Leary-Joyce picks up the thread. 'Our work and home lives are a made up of a complex system of relationships and interactions between ourselves and other ordinary people. Strength comes not from isolating ourselves but from being comfortable within this complex and constantly changing environment. How often do we feel at odds with someone’s behaviour or with what they are saying? Chances are that if we feel like this then so do they about the situation or us. Having a greater understanding allows us to explore this with others, leading to more positive, productive and mutually beneficial relationships'.

As one of Beddow’s coaching clients described it 'I feel like until now I’ve been using my right arm – now I find I’ve got a left-arm as well'.

Nothing works for all of the people all of the time, however. So, for a legal practice to take advantage of coaching there are some key considerations that need to be taken into account.

Confidentiality, for one thing, is fundamental. This is true for coaching in all organisations but Beddows feels that it is even more crucial in law firms. 'In some blue-chips there may be total confidentiality between coach and coachee but the boss still tends to have specific expectations of what they would like the outcomes to be. A partnership firm has no experience of this model. Partners have obligations to their colleagues and this peer system maintains the working environment but there’s no management structure in the form found in corporates. Although an individual’s coaching may form part of a wider company initiative, it is entirely private – there is no organisational linkage'.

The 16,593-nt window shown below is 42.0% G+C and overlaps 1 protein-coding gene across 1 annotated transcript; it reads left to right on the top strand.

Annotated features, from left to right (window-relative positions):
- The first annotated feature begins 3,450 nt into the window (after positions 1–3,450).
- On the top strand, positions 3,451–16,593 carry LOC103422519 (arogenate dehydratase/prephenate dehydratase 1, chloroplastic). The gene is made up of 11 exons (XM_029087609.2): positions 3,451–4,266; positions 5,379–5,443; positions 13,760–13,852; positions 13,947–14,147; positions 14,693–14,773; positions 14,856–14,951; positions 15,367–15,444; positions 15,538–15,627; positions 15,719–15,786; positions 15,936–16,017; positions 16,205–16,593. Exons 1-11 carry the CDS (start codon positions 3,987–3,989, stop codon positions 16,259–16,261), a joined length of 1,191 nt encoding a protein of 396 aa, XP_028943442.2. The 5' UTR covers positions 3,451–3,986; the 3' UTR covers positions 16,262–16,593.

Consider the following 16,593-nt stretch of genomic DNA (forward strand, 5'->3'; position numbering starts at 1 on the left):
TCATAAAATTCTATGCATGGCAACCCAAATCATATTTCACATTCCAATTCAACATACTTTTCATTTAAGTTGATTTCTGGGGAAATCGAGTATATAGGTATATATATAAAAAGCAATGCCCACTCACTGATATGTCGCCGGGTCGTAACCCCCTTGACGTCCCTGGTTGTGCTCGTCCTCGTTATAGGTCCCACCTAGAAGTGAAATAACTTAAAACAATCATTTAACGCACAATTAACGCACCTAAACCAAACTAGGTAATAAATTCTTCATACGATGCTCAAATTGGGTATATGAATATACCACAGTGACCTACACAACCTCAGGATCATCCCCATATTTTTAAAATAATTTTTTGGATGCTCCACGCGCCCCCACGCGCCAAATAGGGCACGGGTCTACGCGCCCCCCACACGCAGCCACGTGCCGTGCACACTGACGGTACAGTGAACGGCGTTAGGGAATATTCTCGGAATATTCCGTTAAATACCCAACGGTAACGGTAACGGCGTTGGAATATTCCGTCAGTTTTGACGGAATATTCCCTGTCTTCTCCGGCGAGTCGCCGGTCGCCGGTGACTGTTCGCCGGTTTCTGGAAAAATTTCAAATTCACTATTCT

Crisp adds 'Building consensus and self-governance are very important values within our practice. Hand-in-hand with this is trust – managing partners need to trust each other to run their own area in a manner that upholds the business reputation'. There is a strong parallel here with coaching, which encourages a collegiate or collaborative approach to development. As Crisp explains 'It’s a great thing to mentor someone and see them succeed but we tell our people ‘we can’t do it for you’. We give our people tools, help and access to good coaches but then it’s down to them to make use of these – and then to help others to do the same'.

Peter Callender, an executive coach working with corporates and the legal profession, agrees. 'Trust is fundamental to the coach being able to challenge the client, asking the tough questions to help the client think about things they might not have considered. Many senior managers and partners get frustrated by the fact that their colleagues and staff rarely challenge their decisions – and when they do it’s often from a defensive position'.